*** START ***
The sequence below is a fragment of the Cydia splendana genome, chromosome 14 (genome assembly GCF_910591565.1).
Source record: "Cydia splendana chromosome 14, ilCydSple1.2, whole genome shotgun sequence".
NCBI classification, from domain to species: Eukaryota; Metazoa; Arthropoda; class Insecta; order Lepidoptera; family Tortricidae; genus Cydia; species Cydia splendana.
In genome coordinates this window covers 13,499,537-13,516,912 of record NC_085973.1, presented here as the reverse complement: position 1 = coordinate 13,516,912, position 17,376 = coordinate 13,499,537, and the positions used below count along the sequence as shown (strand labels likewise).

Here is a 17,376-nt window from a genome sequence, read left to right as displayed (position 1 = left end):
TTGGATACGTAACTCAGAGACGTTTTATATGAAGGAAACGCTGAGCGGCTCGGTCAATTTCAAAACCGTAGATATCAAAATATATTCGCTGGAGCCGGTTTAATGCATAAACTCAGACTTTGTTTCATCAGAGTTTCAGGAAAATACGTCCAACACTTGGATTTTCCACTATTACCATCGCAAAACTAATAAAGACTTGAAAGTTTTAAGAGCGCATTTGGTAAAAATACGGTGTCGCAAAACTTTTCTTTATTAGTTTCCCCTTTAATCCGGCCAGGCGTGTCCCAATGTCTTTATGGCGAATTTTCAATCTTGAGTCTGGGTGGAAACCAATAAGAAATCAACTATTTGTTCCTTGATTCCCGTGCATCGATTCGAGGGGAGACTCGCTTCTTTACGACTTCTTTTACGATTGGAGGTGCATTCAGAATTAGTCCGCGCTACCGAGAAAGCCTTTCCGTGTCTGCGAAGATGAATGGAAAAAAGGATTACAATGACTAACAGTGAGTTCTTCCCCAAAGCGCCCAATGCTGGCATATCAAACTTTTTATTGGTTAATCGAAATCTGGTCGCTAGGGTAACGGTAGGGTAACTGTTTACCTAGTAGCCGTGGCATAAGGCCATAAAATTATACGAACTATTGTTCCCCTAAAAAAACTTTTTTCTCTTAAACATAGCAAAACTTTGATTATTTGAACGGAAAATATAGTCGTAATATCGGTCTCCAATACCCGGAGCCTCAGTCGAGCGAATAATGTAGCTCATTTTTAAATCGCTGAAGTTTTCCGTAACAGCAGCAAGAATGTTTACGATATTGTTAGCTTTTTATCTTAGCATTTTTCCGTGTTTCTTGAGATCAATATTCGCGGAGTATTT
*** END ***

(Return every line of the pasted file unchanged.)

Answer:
The sequence below is a fragment of the Cydia splendana genome, chromosome 14 (genome assembly GCF_910591565.1).
Source record: "Cydia splendana chromosome 14, ilCydSple1.2, whole genome shotgun sequence".
NCBI classification, from domain to species: Eukaryota; Metazoa; Arthropoda; class Insecta; order Lepidoptera; family Tortricidae; genus Cydia; species Cydia splendana.
In genome coordinates this window covers 13,499,537-13,516,912 of record NC_085973.1, presented here as the reverse complement: position 1 = coordinate 13,516,912, position 17,376 = coordinate 13,499,537, and the positions used below count along the sequence as shown (strand labels likewise).

Here is a 17,376-nt window from a genome sequence, read left to right as displayed (position 1 = left end):
TTGGATACGTAACTCAGAGACGTTTTATATGAAGGAAACGCTGAGCGGCTCGGTCAATTTCAAAACCGTAGATATCAAAATATATTCGCTGGAGCCGGTTTAATGCATAAACTCAGACTTTGTTTCATCAGAGTTTCAGGAAAATACGTCCAACACTTGGATTTTCCACTATTACCATCGCAAAACTAATAAAGACTTGAAAGTTTTAAGAGCGCATTTGGTAAAAATACGGTGTCGCAAAACTTTTCTTTATTAGTTTCCCCTTTAATCCGGCCAGGCGTGTCCCAATGTCTTTATGGCGAATTTTCAATCTTGAGTCTGGGTGGAAACCAATAAGAAATCAACTATTTGTTCCTTGATTCCCGTGCATCGATTCGAGGGGAGACTCGCTTCTTTACGACTTCTTTTACGATTGGAGGTGCATTCAGAATTAGTCCGCGCTACCGAGAAAGCCTTTCCGTGTCTGCGAAGATGAATGGAAAAAAGGATTACAATGACTAACAGTGAGTTCTTCCCCAAAGCGCCCAATGCTGGCATATCAAACTTTTTATTGGTTAATCGAAATCTGGTCGCTAGGGTAACGGTAGGGTAACTGTTTACCTAGTAGCCGTGGCATAAGGCCATAAAATTATACGAACTATTGTTCCCCTAAAAAAACTTTTTTCTCTTAAACATAGCAAAACTTTGATTATTTGAACGGAAAATATAGTCGTAATATCGGTCTCCAATACCCGGAGCCTCAGTCGAGCGAATAATGTAGCTCATTTTTAAATCGCTGAAGTTTTCCGTAACAGCAGCAAGAATGTTTACGATATTGTTAGCTTTTTATCTTAGCATTTTTCCGTGTTTCTTGAGATCAATATTCGCGGAGTATTT